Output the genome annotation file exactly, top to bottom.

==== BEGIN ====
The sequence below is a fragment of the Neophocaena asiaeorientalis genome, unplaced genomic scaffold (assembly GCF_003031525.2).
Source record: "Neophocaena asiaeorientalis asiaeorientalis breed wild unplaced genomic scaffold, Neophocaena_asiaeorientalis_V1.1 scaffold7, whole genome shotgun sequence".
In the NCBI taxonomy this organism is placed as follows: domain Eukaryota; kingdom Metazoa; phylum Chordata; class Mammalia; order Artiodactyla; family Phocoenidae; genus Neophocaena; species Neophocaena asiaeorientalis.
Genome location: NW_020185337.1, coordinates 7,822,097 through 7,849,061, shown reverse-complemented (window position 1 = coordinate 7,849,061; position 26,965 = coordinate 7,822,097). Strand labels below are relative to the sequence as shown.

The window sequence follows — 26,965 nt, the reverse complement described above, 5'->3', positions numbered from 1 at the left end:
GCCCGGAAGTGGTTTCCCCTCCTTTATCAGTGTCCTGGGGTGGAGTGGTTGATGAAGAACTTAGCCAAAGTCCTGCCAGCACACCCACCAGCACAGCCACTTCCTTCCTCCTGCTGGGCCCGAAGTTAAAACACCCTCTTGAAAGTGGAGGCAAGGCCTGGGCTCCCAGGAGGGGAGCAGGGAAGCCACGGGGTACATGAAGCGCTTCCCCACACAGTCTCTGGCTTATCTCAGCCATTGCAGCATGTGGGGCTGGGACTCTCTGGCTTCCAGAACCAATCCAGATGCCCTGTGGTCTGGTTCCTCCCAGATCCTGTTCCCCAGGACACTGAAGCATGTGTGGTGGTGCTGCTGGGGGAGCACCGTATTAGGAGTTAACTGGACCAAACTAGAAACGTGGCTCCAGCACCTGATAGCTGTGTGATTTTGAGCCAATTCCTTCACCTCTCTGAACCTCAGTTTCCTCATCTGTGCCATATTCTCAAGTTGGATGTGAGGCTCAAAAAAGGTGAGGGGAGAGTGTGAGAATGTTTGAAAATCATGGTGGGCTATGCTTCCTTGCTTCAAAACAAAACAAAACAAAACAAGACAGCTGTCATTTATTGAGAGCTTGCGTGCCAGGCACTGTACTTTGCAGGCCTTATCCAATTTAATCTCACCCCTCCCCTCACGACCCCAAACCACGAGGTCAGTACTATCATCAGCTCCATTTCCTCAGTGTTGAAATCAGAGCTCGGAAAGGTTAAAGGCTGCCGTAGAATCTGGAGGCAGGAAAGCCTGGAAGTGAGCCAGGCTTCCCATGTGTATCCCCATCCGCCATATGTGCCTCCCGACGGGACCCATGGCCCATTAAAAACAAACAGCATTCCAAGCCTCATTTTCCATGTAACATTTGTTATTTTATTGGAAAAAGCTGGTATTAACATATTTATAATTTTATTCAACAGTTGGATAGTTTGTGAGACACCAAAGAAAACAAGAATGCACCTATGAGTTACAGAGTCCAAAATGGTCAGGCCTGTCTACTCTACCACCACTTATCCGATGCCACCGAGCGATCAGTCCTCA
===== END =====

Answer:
The sequence below is a fragment of the Neophocaena asiaeorientalis genome, unplaced genomic scaffold (assembly GCF_003031525.2).
Source record: "Neophocaena asiaeorientalis asiaeorientalis breed wild unplaced genomic scaffold, Neophocaena_asiaeorientalis_V1.1 scaffold7, whole genome shotgun sequence".
In the NCBI taxonomy this organism is placed as follows: domain Eukaryota; kingdom Metazoa; phylum Chordata; class Mammalia; order Artiodactyla; family Phocoenidae; genus Neophocaena; species Neophocaena asiaeorientalis.
Genome location: NW_020185337.1, coordinates 7,822,097 through 7,849,061, shown reverse-complemented (window position 1 = coordinate 7,849,061; position 26,965 = coordinate 7,822,097). Strand labels below are relative to the sequence as shown.

The window sequence follows — 26,965 nt, the reverse complement described above, 5'->3', positions numbered from 1 at the left end:
GCCCGGAAGTGGTTTCCCCTCCTTTATCAGTGTCCTGGGGTGGAGTGGTTGATGAAGAACTTAGCCAAAGTCCTGCCAGCACACCCACCAGCACAGCCACTTCCTTCCTCCTGCTGGGCCCGAAGTTAAAACACCCTCTTGAAAGTGGAGGCAAGGCCTGGGCTCCCAGGAGGGGAGCAGGGAAGCCACGGGGTACATGAAGCGCTTCCCCACACAGTCTCTGGCTTATCTCAGCCATTGCAGCATGTGGGGCTGGGACTCTCTGGCTTCCAGAACCAATCCAGATGCCCTGTGGTCTGGTTCCTCCCAGATCCTGTTCCCCAGGACACTGAAGCATGTGTGGTGGTGCTGCTGGGGGAGCACCGTATTAGGAGTTAACTGGACCAAACTAGAAACGTGGCTCCAGCACCTGATAGCTGTGTGATTTTGAGCCAATTCCTTCACCTCTCTGAACCTCAGTTTCCTCATCTGTGCCATATTCTCAAGTTGGATGTGAGGCTCAAAAAAGGTGAGGGGAGAGTGTGAGAATGTTTGAAAATCATGGTGGGCTATGCTTCCTTGCTTCAAAACAAAACAAAACAAAACAAGACAGCTGTCATTTATTGAGAGCTTGCGTGCCAGGCACTGTACTTTGCAGGCCTTATCCAATTTAATCTCACCCCTCCCCTCACGACCCCAAACCACGAGGTCAGTACTATCATCAGCTCCATTTCCTCAGTGTTGAAATCAGAGCTCGGAAAGGTTAAAGGCTGCCGTAGAATCTGGAGGCAGGAAAGCCTGGAAGTGAGCCAGGCTTCCCATGTGTATCCCCATCCGCCATATGTGCCTCCCGACGGGACCCATGGCCCATTAAAAACAAACAGCATTCCAAGCCTCATTTTCCATGTAACATTTGTTATTTTATTGGAAAAAGCTGGTATTAACATATTTATAATTTTATTCAACAGTTGGATAGTTTGTGAGACACCAAAGAAAACAAGAATGCACCTATGAGTTACAGAGTCCAAAATGGTCAGGCCTGTCTACTCTACCACCACTTATCCGATGCCACCGAGCGATCAGTCCTCA